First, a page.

Cornish X Rocks . . . I know, I know, it's all been covered before!

Discussion in 'Meat Birds ETC' started by glassparman, Dec 1, 2008.

  1. glassparman

    glassparman Chillin' With My Peeps

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    Jun 23, 2008
    Mojave, CA
    OK, I know that this has been covered in one form or another on this site but I'm still a little unclear.

    What roo and what hen can I use to get a good Jumbo Cornish X Rock like we can get from the hatcheries?

    Also, if the Cornish is of the bantam size, can they breed naturally or do they have to be artificially inseminated?

    I'm really tired of ordering my broilers each year and want the parent stock to breed my own.

    Sorry for being redundant.

    Michael
     
  2. greyfields

    greyfields Overrun With Chickens

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    You cannot recreate a broiler like you get from the hatcheries. Depending on which company your retail hatchery is getting it's breeders or hatching stock from, they use a varying array of different sires/dames to create the broilers. All the broilers are hybrids and therefore do not 'breed true', meaning Cornish Crosses mated do not give you additional Cornish Crosses.

    The term "Cornish Cross" is simply an allusion to when broilers were first being created in the 1950's, where they used certain strains of Cornish sires on Plymouth Rock hens. Those days are far long behind us and each company holds their own proprietary strains of rooster/hen they use to create broilers. If you look at their catalogs, you'll find a dizzying array of options available, all with alphanumeric designations. For simplicities sake, the retail hatchery you buy your broilers from calls them generically "Cornish Crosses".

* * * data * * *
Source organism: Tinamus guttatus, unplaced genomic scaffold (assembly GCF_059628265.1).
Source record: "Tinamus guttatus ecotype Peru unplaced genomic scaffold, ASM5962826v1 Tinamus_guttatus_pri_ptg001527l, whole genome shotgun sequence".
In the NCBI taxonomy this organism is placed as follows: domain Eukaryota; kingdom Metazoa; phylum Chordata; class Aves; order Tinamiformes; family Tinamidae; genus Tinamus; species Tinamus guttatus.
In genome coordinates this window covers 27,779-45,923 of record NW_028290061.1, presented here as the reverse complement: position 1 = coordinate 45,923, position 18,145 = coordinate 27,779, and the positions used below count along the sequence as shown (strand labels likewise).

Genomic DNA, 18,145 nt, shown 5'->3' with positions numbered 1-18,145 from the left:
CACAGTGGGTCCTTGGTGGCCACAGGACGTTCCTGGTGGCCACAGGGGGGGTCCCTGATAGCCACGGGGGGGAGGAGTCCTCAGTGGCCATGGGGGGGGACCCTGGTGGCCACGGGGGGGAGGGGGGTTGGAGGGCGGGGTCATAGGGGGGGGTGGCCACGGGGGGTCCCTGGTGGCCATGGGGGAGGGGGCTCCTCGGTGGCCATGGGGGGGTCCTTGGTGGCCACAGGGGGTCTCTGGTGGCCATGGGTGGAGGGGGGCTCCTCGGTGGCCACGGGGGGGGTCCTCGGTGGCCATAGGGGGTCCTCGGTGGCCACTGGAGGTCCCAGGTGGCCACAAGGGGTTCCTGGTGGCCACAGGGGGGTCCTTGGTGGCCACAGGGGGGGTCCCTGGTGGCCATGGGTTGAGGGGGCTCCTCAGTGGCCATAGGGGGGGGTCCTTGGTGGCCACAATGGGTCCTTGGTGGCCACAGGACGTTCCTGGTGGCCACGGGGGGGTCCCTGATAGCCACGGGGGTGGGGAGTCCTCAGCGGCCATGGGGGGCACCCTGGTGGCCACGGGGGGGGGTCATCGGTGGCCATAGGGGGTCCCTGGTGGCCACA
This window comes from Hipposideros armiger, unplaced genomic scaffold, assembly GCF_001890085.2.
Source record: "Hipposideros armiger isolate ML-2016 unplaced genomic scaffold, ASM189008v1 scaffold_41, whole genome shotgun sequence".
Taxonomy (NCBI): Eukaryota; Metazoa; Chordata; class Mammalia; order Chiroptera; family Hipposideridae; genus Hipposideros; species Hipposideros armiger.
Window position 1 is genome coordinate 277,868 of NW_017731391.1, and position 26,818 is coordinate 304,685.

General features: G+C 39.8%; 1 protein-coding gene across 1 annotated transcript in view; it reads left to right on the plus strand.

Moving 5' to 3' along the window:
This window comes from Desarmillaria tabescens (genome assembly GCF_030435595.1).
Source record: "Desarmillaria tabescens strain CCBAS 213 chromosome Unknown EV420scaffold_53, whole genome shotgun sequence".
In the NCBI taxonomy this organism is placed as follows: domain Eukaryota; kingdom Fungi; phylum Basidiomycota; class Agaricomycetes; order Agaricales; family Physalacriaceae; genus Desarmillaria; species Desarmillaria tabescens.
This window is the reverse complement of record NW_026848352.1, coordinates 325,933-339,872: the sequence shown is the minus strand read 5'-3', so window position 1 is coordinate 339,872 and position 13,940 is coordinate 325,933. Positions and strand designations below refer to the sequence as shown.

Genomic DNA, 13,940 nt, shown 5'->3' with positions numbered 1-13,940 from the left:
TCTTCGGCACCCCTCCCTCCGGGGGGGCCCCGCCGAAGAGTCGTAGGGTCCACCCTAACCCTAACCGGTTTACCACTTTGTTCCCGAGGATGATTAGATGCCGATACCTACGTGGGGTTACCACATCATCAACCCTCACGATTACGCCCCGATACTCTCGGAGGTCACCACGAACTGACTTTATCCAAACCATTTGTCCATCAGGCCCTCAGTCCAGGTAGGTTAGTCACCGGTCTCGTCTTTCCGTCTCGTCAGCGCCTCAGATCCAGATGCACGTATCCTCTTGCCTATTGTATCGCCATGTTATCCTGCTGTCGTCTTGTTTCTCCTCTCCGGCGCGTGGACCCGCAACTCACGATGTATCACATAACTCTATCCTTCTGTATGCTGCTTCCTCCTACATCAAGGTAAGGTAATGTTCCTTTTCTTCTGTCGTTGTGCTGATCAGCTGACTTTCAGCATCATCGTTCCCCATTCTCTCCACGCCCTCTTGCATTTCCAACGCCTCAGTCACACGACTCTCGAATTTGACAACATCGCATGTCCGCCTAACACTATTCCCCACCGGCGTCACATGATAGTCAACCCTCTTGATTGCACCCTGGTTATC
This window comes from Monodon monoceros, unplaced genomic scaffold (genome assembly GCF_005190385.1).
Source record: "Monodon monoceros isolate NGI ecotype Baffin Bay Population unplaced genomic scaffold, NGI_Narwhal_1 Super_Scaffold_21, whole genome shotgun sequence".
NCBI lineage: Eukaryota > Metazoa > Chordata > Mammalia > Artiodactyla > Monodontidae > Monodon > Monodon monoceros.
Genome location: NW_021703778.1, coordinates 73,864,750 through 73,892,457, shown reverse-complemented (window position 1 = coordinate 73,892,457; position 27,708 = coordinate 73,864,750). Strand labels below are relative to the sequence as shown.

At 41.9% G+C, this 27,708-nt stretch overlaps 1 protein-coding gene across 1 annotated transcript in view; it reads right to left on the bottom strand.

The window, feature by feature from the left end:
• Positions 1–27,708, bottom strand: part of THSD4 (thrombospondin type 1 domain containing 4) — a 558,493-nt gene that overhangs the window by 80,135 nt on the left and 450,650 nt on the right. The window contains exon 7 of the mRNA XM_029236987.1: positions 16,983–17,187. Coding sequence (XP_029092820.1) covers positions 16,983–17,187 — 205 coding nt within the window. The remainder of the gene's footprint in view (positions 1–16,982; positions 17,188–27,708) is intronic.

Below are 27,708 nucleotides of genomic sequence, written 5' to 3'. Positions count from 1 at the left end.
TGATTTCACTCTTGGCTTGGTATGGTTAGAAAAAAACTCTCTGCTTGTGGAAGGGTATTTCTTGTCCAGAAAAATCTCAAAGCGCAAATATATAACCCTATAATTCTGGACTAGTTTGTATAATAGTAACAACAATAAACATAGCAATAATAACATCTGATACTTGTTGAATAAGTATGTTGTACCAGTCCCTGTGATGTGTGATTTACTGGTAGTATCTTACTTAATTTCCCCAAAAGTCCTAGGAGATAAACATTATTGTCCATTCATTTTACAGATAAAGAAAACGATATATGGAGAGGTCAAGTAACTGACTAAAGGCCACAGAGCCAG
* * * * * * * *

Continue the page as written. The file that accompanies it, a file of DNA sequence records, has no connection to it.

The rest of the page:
So, I know your next question... can you make them yourself? Sorta, but not really. The 'Cornish' sire and 'Rock' dame look utterly nothing like the purebred chicks you get from hatcheries. The hatcheries themselves simply get them as hatching eggs from 3rd party sources...so regardless of which retail hatchery you use, you could very well be getting the same birds as any other.

    There are lots of threads on here about people making their own broiler hybrids. They don't stack up against a custom bred broiler; but they're not too terrible either.
     
  3. glassparman

    glassparman Chillin' With My Peeps

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    greyfields,